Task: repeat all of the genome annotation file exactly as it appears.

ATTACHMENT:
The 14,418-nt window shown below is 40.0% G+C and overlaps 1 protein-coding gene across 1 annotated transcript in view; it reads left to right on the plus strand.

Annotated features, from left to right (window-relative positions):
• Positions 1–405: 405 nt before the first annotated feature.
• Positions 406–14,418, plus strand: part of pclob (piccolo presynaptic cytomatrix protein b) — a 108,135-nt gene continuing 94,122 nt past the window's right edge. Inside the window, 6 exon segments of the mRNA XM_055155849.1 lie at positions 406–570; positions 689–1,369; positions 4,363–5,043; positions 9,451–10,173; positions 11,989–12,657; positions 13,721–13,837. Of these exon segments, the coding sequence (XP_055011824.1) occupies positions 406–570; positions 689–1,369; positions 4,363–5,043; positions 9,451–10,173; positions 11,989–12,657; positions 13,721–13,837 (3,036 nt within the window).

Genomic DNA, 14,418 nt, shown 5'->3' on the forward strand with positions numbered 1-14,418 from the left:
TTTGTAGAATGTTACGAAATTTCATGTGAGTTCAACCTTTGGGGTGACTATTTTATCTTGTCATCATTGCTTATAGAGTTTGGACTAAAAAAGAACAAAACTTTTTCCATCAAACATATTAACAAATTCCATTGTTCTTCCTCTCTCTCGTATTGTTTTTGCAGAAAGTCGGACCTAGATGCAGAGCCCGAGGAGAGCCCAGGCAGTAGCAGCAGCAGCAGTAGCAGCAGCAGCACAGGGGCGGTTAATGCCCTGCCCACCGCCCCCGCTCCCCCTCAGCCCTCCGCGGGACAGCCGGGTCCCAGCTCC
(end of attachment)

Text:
The 14,418-nt window shown below is 40.0% G+C and overlaps 1 protein-coding gene across 1 annotated transcript in view; it reads left to right on the plus strand.

Annotated features, from left to right (window-relative positions):
• Positions 1–405: 405 nt before the first annotated feature.
• Positions 406–14,418, plus strand: part of pclob (piccolo presynaptic cytomatrix protein b) — a 108,135-nt gene continuing 94,122 nt past the window's right edge. Inside the window, 6 exon segments of the mRNA XM_055155849.1 lie at positions 406–570; positions 689–1,369; positions 4,363–5,043; positions 9,451–10,173; positions 11,989–12,657; positions 13,721–13,837. Of these exon segments, the coding sequence (XP_055011824.1) occupies positions 406–570; positions 689–1,369; positions 4,363–5,043; positions 9,451–10,173; positions 11,989–12,657; positions 13,721–13,837 (3,036 nt within the window).

Genomic DNA, 14,418 nt, shown 5'->3' on the forward strand with positions numbered 1-14,418 from the left:
TTTGTAGAATGTTACGAAATTTCATGTGAGTTCAACCTTTGGGGTGACTATTTTATCTTGTCATCATTGCTTATAGAGTTTGGACTAAAAAAGAACAAAACTTTTTCCATCAAACATATTAACAAATTCCATTGTTCTTCCTCTCTCTCGTATTGTTTTTGCAGAAAGTCGGACCTAGATGCAGAGCCCGAGGAGAGCCCAGGCAGTAGCAGCAGCAGCAGTAGCAGCAGCAGCACAGGGGCGGTTAATGCCCTGCCCACCGCCCCCGCTCCCCCTCAGCCCTCCGCGGGACAGCCGGGTCCCAGCTCC